For a person who makes such peaceful music, Steve Roach sure keeps busy. One of multiple records he released this year, Tomorrow is a surprisingly kinetic release from a musician dubbed a pioneer of ambient music. Exploring what Roach describes as "elegant futurism," the album consists of expansive, layered meditations. Unlike much of his previous work, staccato notes are in place of smoothed-out synth tones, creating a work both busy and soothing. Tomorrow combines the complex, German electronic music of the 1970s with a spiritual, New Age atmosphere. It's a successful style for Roach, which is sure to please both ambient lovers and those who like their electronic music a bit more rhythmic and upfront. But don't go into this album looking for background music; it's far too mesmerizing for that.
Local music is surprisingly diverse, but sometimes an album out of the desert does feel like you're melting into the sun, and that's okay. Grant Beyschau of The Myrrors debuted his new project with Wooden Flower, a massive, psychedelic album mostly comprising only two tracks. Landing somewhere between the hypnotic rhythms of Can and the sheer weight of Sleep, the monolithic jams stack on layer after layer of instrumentation. There are two shorter tracks that act more as droning reprieves, but the stars of the show are the 10+-minute grooves. Though the album is heavy and dense, it comes out surprisingly meditative, like a sweat lodge.
Polychromatic Transmission is a deeply metaphysical album, but you might not notice that on your first listen. Much like the desert landscape itself, Stuart Oliver and company's second album hides a wealth of mystery and psychedelia beneath a warm, pastoral exterior. Polychromatic Transmission stands out because it initially serves as a successful borderlands folk album, but the further you listen, the more you pick up details of the existential, UFOs and the paranormal. Described as a "psychedelic folk symphony" about transcendence, the album manages to fit a variety of instruments like violins, flutes and an array of vocals into a traditional framing. Polychromatic Transmission serves as a love letter to the desert—that magical, grounded land where the veils run thin.
Bitter Flower opens with a song about a dwarf set to a colorful, energetic indie rock backing, and dives deeper as it moves along. But Droll needn't be simple to be engaging. With wild dynamics, searing guitar solos, fragmented song structures and buried vocals, it's a whirling, fuzzy and brief album. Bitter Flower perfectly captures the melodic sensibilities, the energy, the distorted dreaminess, the FUN of '90s rock. Brandon Olander, James Turner, Joshua Every and Ricky Tutaan succeeded in creating their "sweeping mosaic" of rock styles. It's noisy, nostalgic, in-your-face yet out-there rock music to be played in a stifling garage.
The Tucson Vibe
While not a new album in the traditional sense, The Tucson Vibe definitely deserves a mention for delivering us a reminder of the diversity and ability of local music in a year when live shows were sadly scarce. The Tucson Vibe was released with a book detailing the venues and bands crucial to the downtown and Fourth Avenue music scene, but even on its own, the album serves as a kind of virtual walk through the streets of Tucson. We accept nothing can comprehensively capture Tucson music, but this local collection does a fine job, featuring Hank Topless, Leila Lopez, Gabriel Naim Amor, Little Cloud, Miss Olivia & The Interlopers and more. Whether you're looking for R&B, country, psychedelic jams or that ol' reliable desert/borderlands folk sound, The Tucson Vibe is a good jumping off point.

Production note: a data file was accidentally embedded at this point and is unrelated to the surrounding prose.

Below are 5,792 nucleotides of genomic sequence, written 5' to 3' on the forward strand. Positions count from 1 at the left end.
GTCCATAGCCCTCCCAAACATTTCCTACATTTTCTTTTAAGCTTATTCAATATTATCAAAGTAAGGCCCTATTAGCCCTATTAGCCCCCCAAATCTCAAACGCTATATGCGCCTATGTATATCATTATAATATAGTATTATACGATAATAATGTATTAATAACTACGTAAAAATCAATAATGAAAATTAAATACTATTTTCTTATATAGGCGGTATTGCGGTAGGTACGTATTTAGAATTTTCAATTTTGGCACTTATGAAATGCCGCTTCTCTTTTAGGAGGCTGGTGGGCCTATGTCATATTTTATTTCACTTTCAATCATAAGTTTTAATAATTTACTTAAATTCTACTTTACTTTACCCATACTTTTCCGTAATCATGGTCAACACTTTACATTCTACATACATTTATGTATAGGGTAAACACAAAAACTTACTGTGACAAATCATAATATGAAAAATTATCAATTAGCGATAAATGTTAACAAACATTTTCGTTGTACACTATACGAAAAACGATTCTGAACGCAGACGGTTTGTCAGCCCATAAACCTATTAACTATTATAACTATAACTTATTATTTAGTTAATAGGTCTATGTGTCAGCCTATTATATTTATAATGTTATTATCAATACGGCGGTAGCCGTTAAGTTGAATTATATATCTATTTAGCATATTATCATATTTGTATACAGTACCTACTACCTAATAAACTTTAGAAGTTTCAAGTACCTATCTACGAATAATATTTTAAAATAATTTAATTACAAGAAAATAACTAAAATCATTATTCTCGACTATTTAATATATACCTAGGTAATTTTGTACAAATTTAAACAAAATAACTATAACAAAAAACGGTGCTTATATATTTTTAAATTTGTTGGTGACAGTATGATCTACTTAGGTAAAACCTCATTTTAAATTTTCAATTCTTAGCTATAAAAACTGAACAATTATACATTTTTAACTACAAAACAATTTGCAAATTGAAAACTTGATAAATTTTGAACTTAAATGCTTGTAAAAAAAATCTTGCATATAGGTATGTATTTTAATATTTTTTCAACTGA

The instrumentals on Heavy Petals are relatively simple, with mechanical drum beats and fuzzed-out guitar, but a listener wouldn't need it any other way with Emmy Wildwood on the microphone. She serves multiple roles, jumping between deadpan delivery, sentimental melodies, snarkiness and outright anger. Wildwood moved from New York to Tucson in 2018, quickly being influenced by our city's "contagious lo fi spirit." She straddles both styles, with big city glam and the warm lethargy of the desert combining for surprising emotional impact. If you're having troubles, Heavy Petals will get you through, or at least show you how to dance on top of them.
Orkesta Mendoza's Curandero was described in these pages earlier this year as "chock-full of upbeat Latin rhythms and topped off with light-hearted lyrics about paletas, lazy mornings, and the girl next door who becomes Instagram famous." Bandleader Sergio Mendoza—who also performs with Calexico and Devotchka—drew from Latin American influences such Brazilian forró, cumbia and good old-fashioned American boogaloo. The result is a mash-up of styles that will keep you dancing through the pandemic. As Mendoza said, the album was "based around boogaloo, but really, it was just an excuse to rock out." Please keep rocking out for us in the new year, Sergio.